This year when we were walking to the opening ceremonies David Toms was walking right behind me. It was quite a walk to get to the opening ceremonies, and I waited until we got right to where we turned the corner to walk down into the aisleway to where we were going to be seated at and I looked around at him and I said: Are you feeling it yet. He could barely get it out he was feeling it so much. His play showed that too. He was very passionate about the way he felt and he played tremendous and you know, I am looking forward to hopefully we can instill that in every player.

Q. [European Captain] Sam Torrance did a good job in setting up the Belfry. What are your thoughts about setting up Oakland Hills?

CAPTAIN SUTTON: Well, first of all, it doesn't need much work. That's one of the greatest golf courses in the world. I will start by saying in 1985 when I teed it up in the U.S. Open I was paired with Jack Nicklaus that week, and we started out on the first hole, I looked out there and I don't need to tell everybody what the first hole is like here but it was 17 yards wide, the fairway was, and the rough was looked like knee deep. Greens got tiers all over them, and I said, hey, there is a fairway out there; isn't there?

I think it's one of the toughest venues you can take any major championship to. It's a tremendous golf course. The PGA of America are professionals at what they do. They have a great staff. I don't want to beat the Europeans with poor course set-up. I'd rather beat them with sterling play.

(APPLAUSE)

We're going to leave that up to the PGA of America, which they do well. They set up great Championship golf courses for the PGA Championship and I am sure they will do a great job there too.

Q. Congratulations again. I am wondering if the way your career has gone with some ups and downs and then the way you won your most significant Championships, if you look at your record you have got a history of winning big tournaments by one shot, with great players as a runner-up. Has all this gone into making you the type of person that you believe the PGA wants out of a Captain?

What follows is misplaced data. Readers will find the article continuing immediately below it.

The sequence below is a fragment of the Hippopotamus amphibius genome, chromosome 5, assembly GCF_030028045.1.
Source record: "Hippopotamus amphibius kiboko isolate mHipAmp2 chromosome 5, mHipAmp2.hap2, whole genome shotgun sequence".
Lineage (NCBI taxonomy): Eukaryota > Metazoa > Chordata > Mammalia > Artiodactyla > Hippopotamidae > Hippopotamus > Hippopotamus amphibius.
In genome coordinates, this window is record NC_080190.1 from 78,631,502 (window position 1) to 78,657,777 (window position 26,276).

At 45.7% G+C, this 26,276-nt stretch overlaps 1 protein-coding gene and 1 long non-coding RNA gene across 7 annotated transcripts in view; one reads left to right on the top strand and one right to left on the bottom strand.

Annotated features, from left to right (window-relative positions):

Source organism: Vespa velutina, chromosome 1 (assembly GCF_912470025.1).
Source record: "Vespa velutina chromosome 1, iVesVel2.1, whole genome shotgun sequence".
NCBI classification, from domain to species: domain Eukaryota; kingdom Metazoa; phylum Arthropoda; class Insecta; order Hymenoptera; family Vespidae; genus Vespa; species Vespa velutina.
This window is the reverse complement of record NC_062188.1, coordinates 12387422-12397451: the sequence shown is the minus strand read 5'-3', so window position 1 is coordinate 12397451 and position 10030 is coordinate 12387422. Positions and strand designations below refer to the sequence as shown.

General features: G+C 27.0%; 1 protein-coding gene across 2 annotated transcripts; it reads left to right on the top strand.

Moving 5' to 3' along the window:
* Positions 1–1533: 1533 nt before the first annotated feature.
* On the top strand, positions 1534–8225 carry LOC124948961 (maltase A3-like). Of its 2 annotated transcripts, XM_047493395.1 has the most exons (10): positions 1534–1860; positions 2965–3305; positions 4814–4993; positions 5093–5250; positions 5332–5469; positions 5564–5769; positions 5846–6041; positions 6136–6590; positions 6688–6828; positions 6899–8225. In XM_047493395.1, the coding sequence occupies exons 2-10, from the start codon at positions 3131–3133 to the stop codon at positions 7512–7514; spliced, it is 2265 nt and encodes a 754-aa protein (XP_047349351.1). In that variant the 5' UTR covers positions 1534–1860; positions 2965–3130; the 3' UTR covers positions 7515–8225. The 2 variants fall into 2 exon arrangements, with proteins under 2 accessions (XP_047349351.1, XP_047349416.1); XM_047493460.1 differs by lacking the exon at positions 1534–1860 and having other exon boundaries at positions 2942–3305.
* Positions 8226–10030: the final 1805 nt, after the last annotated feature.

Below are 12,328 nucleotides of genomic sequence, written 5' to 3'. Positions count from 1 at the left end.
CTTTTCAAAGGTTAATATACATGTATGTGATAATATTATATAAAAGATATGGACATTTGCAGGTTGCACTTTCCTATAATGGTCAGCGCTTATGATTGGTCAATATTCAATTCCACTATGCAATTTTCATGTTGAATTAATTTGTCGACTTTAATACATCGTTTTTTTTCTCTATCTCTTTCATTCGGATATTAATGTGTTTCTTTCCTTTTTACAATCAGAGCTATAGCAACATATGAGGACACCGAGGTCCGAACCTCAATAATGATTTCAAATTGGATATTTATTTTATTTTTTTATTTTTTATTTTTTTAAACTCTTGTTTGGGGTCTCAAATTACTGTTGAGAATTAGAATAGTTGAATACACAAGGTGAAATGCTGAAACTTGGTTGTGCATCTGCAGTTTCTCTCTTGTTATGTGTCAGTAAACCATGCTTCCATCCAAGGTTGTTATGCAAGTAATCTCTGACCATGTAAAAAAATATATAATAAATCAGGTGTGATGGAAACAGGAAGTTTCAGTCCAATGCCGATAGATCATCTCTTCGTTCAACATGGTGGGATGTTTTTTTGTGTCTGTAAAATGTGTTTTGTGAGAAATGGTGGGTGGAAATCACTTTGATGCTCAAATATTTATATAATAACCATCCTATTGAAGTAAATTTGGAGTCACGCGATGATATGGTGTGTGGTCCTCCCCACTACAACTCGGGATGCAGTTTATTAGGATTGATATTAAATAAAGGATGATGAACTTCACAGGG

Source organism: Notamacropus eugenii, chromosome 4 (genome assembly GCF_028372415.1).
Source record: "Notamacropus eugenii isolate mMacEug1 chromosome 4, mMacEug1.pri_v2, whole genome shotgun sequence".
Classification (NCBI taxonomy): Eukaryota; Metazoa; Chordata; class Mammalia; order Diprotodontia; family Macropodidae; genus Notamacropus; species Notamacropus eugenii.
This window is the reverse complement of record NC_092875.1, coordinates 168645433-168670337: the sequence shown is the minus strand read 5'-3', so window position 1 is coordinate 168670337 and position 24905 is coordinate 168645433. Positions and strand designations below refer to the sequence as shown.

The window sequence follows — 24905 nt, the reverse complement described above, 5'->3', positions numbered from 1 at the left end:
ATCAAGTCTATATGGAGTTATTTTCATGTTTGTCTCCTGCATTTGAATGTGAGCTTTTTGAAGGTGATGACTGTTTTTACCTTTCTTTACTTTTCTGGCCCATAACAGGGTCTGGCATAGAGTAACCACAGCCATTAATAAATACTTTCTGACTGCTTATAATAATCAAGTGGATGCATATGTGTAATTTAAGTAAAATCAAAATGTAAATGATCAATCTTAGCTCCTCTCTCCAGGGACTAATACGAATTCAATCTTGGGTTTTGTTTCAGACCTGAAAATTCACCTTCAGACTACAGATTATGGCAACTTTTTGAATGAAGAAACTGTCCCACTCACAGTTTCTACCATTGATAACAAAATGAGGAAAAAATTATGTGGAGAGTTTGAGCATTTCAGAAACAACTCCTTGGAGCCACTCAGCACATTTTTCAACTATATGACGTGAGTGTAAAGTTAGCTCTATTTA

CAPTAIN SUTTON: Is that a backhanded way of saying has adversity made me stronger; is that what you are trying to say?

Q. Exactly. That plus the fact that you have stared down Jack Nicklaus and Tiger Woods, among other players, to win significant Championships. And has this made you a stronger person?

CAPTAIN SUTTON: Well, I would certainly like to think that it made me a stronger person. I am honored that the PGA of America thinks that I'd make a great Captain. I am going to do the best that I can to make that vision true, bring the Cup back to the United States. I will reemphasize one more time the United States is loaded with talent. We just need to let that talent shine. We're not doing that right now for whatever reason and I have been in the team room with these guys. They want it to shine, it just hasn't. We're going to do our best to do that this time.

Q. Congratulations.

CAPTAIN SUTTON: Thank you.

Q. What kind of Captain, what kind of approach do you think you will take with the 12 players and secondly, if you qualify on points, would you play yourself?